See www.osha.gov for more information on hazard communication, including the following publications: Hazard Communication Guidelines for Compliance – OSHA 3111 (This is the same information that is contained in Appendix E to 1910.1200 and is also available in Spanish.) Chemical Hazard Communication – OSHA 3084 (This is also available in Spanish.)
Introduction <ul><li>About 32 million workers work with and are potentially exposed to one or more chemical hazards </li></ul><ul><li>There are approximately 650,000 existing chemical products, and hundreds of new ones being introduced annually </li></ul><ul><li>Chemical exposure may cause or contribute to many serious health effects such as heart ailments, central nervous system damage, kidney and lung damage, sterility, cancer, burns, and rashes </li></ul><ul><li>Some chemicals may also be safety hazards and have the potential to cause fires and explosions and other serious accidents </li></ul>
Purpose of OSHA’s Hazard Communication Standard Hazard Communication Program Container Labeling Material Safety Data Sheet MSDS Program Label To ensure that employers and employees know about work hazards and how to protect themselves so that the incidence of illnesses and injuries due to hazardous chemicals is reduced.
Who is covered? OSHA’s Hazard Communication (HazCom) standard applies to general industry, shipyard, marine terminals, longshoring, and construction employment and covers chemical manufacturers, importers, employers, and employees exposed to chemical hazards.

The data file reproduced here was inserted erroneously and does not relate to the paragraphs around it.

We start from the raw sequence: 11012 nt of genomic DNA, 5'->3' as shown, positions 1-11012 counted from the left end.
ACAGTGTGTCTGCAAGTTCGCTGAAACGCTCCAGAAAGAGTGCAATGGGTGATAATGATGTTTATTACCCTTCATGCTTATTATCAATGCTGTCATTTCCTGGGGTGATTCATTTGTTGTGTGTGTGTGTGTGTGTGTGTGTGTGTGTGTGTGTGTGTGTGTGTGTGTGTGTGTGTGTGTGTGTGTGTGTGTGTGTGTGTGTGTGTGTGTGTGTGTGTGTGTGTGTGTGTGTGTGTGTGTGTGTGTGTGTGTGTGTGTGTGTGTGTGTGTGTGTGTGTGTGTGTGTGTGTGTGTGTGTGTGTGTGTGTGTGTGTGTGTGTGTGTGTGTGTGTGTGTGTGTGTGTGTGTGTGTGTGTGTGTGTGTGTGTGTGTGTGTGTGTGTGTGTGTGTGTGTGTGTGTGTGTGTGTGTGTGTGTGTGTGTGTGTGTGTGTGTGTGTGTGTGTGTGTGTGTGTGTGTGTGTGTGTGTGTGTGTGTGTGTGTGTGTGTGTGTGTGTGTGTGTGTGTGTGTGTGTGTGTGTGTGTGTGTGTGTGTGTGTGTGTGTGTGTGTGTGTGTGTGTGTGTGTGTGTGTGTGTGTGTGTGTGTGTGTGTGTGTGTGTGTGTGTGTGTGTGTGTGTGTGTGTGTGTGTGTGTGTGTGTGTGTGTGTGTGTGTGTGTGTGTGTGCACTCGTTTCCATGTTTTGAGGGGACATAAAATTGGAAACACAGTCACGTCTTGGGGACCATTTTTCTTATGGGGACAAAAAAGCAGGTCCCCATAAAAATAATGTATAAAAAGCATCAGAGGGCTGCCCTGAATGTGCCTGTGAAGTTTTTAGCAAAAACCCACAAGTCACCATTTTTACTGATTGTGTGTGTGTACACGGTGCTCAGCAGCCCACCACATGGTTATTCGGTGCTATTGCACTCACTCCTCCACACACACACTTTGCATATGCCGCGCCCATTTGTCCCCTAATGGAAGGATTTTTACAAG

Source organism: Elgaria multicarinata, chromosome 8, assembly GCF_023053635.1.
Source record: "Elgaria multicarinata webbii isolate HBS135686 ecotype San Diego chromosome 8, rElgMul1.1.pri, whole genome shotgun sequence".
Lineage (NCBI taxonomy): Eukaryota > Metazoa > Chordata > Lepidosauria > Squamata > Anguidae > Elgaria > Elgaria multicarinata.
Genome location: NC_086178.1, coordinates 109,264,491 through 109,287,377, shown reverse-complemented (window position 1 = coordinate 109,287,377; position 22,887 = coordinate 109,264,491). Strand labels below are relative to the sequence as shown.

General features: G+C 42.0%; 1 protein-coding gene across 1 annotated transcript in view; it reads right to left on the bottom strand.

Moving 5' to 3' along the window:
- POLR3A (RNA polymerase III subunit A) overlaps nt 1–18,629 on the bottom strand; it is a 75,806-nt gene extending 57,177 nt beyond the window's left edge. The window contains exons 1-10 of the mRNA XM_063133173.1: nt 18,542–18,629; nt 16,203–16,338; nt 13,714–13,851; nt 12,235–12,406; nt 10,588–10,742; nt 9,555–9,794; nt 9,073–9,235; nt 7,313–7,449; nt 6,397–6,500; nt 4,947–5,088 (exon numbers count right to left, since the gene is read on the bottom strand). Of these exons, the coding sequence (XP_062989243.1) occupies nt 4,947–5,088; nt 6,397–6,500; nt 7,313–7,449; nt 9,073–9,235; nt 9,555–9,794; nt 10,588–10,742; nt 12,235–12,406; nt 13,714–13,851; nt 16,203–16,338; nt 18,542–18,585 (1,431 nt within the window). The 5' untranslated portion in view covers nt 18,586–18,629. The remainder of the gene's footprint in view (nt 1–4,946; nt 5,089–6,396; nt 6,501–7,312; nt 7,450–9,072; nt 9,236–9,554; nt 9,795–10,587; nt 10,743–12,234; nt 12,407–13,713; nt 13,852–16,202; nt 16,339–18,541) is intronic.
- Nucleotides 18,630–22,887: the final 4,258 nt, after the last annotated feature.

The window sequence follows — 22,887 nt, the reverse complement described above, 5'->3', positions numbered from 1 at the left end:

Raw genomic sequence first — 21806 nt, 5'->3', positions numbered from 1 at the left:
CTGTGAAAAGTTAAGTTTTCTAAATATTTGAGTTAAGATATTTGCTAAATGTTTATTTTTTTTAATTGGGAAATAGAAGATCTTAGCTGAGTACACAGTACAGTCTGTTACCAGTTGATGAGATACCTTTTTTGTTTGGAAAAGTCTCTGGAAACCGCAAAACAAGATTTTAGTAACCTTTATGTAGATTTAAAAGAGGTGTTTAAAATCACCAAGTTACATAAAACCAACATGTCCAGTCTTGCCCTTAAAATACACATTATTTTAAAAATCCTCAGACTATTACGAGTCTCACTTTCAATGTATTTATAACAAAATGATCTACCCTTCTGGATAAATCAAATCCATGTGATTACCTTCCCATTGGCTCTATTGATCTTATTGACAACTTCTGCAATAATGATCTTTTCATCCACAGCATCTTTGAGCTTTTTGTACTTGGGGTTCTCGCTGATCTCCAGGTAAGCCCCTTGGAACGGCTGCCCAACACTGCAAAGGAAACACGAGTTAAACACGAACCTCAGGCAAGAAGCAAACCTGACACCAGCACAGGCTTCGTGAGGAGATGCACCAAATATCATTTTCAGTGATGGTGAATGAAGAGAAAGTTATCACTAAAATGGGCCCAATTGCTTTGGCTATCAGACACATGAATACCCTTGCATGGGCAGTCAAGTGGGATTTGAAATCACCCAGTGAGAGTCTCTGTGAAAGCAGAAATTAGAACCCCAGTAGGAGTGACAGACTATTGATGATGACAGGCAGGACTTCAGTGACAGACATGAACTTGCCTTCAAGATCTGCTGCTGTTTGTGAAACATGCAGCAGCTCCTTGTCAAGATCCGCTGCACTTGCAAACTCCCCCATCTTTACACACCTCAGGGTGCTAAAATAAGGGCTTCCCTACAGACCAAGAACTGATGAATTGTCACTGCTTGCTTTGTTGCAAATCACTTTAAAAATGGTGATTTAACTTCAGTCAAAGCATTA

Employer Responsibilities <ul><li>Identify and list hazardous chemicals in their workplaces </li></ul><ul><li>Obtain Material Safety Data Sheets (MSDSs) and labels for each hazardous chemical, if not provided by the manufacturer, importer, or distributor </li></ul><ul><li>Implement a written HazCom program, including labels, MSDSs, and employee training </li></ul><ul><li>Communicate hazard information to employees through labels, MSDSs, and formal training programs </li></ul>
How can workplace hazards be minimized? <ul><li>The first step in minimizing workplace hazards is to perform a thorough hazard assessment </li></ul><ul><li>Employers can rely on the evaluations performed by the manufacturers or importers to establish the hazards of the chemicals they use </li></ul><ul><ul><li>This information is obtained from MSDSs and labels </li></ul></ul>
Why is a written program required? <ul><li>Ensures that all employers receive the information they need to inform and train their employees </li></ul><ul><li>Provides necessary hazard information to employees </li></ul>(f) "Labels and other forms of warning." (g) "Material safety data sheets." (h) "Employee information and training." HazCom Program
Written HazCom Program Requirements <ul><li>Describes container labeling, MSDSs, and employee training for each workplace </li></ul><ul><li>List of the hazardous chemicals </li></ul><ul><li>Make information regarding hazards and protective measures available to other employers onsite </li></ul>
How must chemicals be labeled? <ul><li>Identity of the chemical </li></ul><ul><li>Appropriate hazard warnings </li></ul><ul><li>Name and address of the responsible party </li></ul>Each container of hazardous chemicals entering the workplace must be labeled or marked with:
Container Labeling in the Workplace <ul><li>The hazard warning can be any type of message, picture, or symbol that provides information on the hazards of the chemical(s) and the targeted organs affected, if applicable </li></ul><ul><li>Labels must be legible, in English (plus other languages, if desired), and prominently displayed </li></ul>